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Bonds at 2-Year High, Oil at 7-Year High; Goldman Earnings - What's Moving Markets

EconomyJan 18, 2022 12:16
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By Geoffrey Smith -- U.S. markets have a severe attack of the post-holiday weekend grumps as inflation fears push bond yields to their highest in two years. Oil prices are also at seven-year highs after Iranian-backed rebels in Yemen claim responsibility for a drone attack on the United Arab Emirates. OPEC releases its monthly report, while the National Association of Home Builders is likely to chime in on a fresh surge in lumber prices, which are now at an eight-month high. Here's what you need to know in financial markets on Tuesday, 18th January.

1. Bond yields hit two-year highs on inflation fears

Inflation fears drove U.S. Treasury bond yields to their highest level in over two years over the weekend, reviving a broad bid for the dollar in foreign exchange markets.

By 6:10 AM ET (1110 GMT), the yield on the benchmark 10-Year Treasury bond was at 1.81%, down from 1.86% earlier but still up 30 basis points from the start of the year. The benchmark two-year yield likewise breached the 1% level for the first time since February 2020, when the first wave of Covid-19 panic was gripping world financial markets.

The next landmark to be passed is likely to be in Europe, where the benchmark 10-Year German bond came close to trading above 0% for the first time since May 2019. The Bund was flat on the day, despite a remarkably strong reading from the ZEW Economic Sentiment index which rose to a six-month high. More granular business surveys from Europe’s largest economies may provide a more reliable guide to activity in the next weeks.

2. Oil at 7-year high after Houthi drone strike on UAE

One of the biggest factors stoking inflation fears has been the price of energy. Crude oil hit its highest level in over seven years overnight after Iranian-backed Houthi rebels in Yemen claimed responsibility for a drone strike on the port of Abu Dhabi in the United Arab Emirates.

The UAE is one of only two major producers in OPEC (the other being Saudi Arabia) that is actually capable of producing more oil than it did two years ago, so the extension of the Yemeni conflict casts additional doubt over the ability of OPEC and its allies to actually deliver the supply increases they have promised this year. Analysts also suspect Russia will not be able to raise its output by the envisaged 100,000 barrels a day after this month. OPEC’s monthly report is due at 7:30 AM ET, according to newswire reports.

By 6:20 AM ET, U.S. crude futures were up 1.7% at $84.70 a barrel, while Brent crude was up 1.2% at $87.46 a barrel.

3. Stocks set to open sharply lower as more bank earnings loom

U.S. stocks are set to start the week sharply lower, with technology again underperforming as higher bond yields put fresh strain on elevated valuations in the sector.

By 6:20 AM ET, Nasdaq 100 futures were down 1.8%, while S&P 500 futures were down 1.1%. Dow Jones futures were down 292 points, or 0.8%.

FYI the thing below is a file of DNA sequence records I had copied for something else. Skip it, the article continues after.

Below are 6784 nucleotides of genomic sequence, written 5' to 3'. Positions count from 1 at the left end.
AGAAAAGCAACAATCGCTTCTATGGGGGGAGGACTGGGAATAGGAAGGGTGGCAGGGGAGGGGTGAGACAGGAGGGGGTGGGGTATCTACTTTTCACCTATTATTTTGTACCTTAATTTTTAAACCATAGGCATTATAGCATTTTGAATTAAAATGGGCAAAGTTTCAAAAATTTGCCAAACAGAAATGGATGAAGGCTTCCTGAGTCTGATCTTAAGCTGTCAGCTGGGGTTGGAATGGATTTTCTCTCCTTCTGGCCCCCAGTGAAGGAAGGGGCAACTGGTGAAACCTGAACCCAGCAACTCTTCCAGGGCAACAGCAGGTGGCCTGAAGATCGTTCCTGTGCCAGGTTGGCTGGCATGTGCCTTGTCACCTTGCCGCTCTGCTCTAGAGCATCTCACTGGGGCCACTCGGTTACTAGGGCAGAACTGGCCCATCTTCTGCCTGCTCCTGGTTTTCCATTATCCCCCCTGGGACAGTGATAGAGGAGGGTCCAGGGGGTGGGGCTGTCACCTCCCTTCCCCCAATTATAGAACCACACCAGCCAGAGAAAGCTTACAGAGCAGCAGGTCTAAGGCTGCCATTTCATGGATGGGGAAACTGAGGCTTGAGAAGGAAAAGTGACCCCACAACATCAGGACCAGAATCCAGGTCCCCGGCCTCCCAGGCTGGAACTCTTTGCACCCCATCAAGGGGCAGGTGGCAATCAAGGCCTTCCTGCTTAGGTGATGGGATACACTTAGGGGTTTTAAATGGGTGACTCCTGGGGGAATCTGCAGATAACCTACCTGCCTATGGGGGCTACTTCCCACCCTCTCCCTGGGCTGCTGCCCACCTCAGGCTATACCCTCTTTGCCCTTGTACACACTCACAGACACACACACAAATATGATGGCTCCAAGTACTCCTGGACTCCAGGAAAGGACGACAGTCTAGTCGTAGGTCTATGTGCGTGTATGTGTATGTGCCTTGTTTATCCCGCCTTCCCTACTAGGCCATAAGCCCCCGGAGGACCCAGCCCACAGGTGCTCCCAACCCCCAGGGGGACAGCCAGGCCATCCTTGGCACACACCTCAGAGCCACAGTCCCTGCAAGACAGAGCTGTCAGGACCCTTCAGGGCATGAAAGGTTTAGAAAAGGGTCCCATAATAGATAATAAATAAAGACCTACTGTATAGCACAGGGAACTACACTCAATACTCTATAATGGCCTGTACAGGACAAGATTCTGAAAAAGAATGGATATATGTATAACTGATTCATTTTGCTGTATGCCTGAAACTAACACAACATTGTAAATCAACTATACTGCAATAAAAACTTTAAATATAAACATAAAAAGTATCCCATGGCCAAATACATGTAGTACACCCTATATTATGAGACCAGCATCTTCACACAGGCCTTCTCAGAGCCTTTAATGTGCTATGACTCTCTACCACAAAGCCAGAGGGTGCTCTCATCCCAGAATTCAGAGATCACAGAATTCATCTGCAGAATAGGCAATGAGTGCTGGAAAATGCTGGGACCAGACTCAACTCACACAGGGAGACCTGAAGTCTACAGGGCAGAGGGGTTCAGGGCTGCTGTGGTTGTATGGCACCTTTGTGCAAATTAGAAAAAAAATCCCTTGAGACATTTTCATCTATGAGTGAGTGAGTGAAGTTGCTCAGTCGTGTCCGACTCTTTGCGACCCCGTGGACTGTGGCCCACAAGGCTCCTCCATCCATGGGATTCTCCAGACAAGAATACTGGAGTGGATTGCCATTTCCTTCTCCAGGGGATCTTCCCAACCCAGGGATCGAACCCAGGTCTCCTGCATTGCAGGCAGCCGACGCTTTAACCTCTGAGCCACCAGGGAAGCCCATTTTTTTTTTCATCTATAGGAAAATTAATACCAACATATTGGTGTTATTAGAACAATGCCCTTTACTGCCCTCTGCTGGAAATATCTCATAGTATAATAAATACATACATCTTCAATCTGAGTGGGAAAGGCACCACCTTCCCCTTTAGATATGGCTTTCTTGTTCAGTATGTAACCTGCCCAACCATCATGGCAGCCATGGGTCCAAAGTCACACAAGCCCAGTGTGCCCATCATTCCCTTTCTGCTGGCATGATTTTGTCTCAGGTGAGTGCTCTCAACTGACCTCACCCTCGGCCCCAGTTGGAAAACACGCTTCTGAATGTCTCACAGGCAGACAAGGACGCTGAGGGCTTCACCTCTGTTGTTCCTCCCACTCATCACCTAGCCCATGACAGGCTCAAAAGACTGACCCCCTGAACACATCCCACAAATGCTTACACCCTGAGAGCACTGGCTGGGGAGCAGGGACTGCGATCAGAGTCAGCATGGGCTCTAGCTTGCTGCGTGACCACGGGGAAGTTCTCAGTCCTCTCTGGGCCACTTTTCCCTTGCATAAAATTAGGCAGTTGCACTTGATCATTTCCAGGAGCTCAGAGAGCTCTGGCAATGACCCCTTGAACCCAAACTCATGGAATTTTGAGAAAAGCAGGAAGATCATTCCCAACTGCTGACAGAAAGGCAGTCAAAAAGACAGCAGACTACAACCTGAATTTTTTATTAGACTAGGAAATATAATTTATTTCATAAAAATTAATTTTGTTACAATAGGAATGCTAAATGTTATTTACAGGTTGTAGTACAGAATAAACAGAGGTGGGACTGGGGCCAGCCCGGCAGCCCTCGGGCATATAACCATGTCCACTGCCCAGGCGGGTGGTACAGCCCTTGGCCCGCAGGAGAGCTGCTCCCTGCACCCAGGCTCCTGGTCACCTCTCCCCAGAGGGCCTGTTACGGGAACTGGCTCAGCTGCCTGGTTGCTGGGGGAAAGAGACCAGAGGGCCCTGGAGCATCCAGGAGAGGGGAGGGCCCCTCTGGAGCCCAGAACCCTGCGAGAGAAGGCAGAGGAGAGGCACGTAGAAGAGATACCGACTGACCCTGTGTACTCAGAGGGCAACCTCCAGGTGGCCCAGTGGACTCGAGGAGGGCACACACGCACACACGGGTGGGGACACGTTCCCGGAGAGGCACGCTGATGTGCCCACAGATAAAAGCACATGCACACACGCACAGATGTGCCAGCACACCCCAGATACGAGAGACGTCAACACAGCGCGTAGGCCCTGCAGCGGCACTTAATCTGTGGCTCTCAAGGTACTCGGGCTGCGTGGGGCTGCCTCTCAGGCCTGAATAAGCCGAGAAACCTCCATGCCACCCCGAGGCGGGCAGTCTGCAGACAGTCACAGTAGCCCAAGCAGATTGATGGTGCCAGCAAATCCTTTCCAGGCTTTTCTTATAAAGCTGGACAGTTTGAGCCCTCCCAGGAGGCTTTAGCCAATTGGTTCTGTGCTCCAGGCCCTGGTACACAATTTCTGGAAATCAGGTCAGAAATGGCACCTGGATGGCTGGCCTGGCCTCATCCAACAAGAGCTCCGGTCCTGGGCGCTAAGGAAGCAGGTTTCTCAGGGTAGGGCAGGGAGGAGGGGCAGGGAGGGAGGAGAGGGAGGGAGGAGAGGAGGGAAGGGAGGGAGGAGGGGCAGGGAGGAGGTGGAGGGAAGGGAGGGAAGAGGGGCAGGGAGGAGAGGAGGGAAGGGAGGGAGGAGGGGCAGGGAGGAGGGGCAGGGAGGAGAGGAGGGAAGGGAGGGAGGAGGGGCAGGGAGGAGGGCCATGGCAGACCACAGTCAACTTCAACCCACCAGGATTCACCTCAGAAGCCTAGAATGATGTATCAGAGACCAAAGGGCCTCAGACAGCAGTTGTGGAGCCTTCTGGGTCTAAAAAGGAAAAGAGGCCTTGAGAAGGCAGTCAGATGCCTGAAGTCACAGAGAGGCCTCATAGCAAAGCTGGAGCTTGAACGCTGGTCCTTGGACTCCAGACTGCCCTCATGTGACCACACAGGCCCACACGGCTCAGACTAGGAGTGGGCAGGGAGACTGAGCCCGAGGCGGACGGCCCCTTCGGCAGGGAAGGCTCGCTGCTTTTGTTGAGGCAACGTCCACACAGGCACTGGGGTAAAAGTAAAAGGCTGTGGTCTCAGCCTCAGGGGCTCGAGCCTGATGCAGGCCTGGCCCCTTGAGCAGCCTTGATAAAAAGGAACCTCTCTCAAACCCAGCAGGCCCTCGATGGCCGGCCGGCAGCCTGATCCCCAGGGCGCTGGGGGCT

Goldman Sachs (NYSE:GS), PNC Financial (NYSE:PNC) and Charles Schwab (NYSE:SCHW) all report earnings before the start of trading, under the shadow of poorly-received results from JPMorgan (NYSE:JPM) and Citigroup (NYSE:C) on Friday that showed the sugar rush of stimulus-fueled profits fading.

Other stocks likely to be in focus include Alibaba (NYSE:BABA), reported to be the subject of new national security concerns at U.S. regulators, and Activision Blizzard (NASDAQ:ATVI), which has reportedly pushed out a large number of staff tainted by allegations of a toxic workplace culture.

4. BoJ refuses to panic

One central bank that is still in no hurry to tighten monetary policy is the Bank of Japan. Governor Haruhiko Kuroda played down any suggestion of a near-term rise in interest rates and said the BoJ’s policymaking council hadn’t even discussed the idea at its meeting earlier Tuesday.

That ran counter to a report last week that had pushed the yen up by over 1%. The dollar returned above the 115 yen level in response.

The BoJ did upgrade its inflation forecasts for the next two years but, at 1.1%, the forecasts remain far below the levels likely to be seen in the U.S. and Europe this year, let alone in emerging markets.

In other Japanese news, Toyota said it will miss its annual production forecast for the year ending in March, due to shortages of chips and other components. It has shut facilities in the Chinese city of Tianjin this month due to concerns about transmission of Omicron-variant Covid-19.

5. NAHB to report as lumber prices take flight again

It’s a quiet start to the week in the data calendar, with the main focus being on the National Association of Home Builders’ monthly survey. The survey comes as lumber returns to its highest level since last May amid renewed supply problems.

Lumber Futures were one of the most eye-catching elements of the commodities rally last year that first alerted markets to the inflationary dangers of too much stimulus in developed markets. Having risen from around $350 a ton to as much as $1,711 and then falling back to $454, lumber is now trading at over $1,300 a ton only 24% off its 2021 peak.

The New York Federal Reserve will separately release the Empire State Manufacturing Index at 8:30 AM ET.

Bonds at 2-Year High, Oil at 7-Year High; Goldman Earnings - What's Moving Markets

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